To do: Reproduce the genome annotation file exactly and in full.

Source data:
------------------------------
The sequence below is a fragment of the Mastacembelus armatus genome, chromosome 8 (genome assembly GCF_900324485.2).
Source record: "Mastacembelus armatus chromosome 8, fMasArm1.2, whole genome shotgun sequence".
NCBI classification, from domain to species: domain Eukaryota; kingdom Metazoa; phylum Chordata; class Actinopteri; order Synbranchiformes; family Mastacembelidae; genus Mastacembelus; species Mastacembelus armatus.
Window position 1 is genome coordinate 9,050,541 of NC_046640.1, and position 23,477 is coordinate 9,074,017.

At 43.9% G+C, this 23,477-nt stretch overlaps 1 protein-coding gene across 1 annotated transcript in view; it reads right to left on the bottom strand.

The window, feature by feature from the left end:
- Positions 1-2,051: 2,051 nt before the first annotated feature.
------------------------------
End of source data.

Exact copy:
The sequence below is a fragment of the Mastacembelus armatus genome, chromosome 8 (genome assembly GCF_900324485.2).
Source record: "Mastacembelus armatus chromosome 8, fMasArm1.2, whole genome shotgun sequence".
NCBI classification, from domain to species: domain Eukaryota; kingdom Metazoa; phylum Chordata; class Actinopteri; order Synbranchiformes; family Mastacembelidae; genus Mastacembelus; species Mastacembelus armatus.
Window position 1 is genome coordinate 9,050,541 of NC_046640.1, and position 23,477 is coordinate 9,074,017.

At 43.9% G+C, this 23,477-nt stretch overlaps 1 protein-coding gene across 1 annotated transcript in view; it reads right to left on the bottom strand.

The window, feature by feature from the left end:
- Positions 1-2,051: 2,051 nt before the first annotated feature.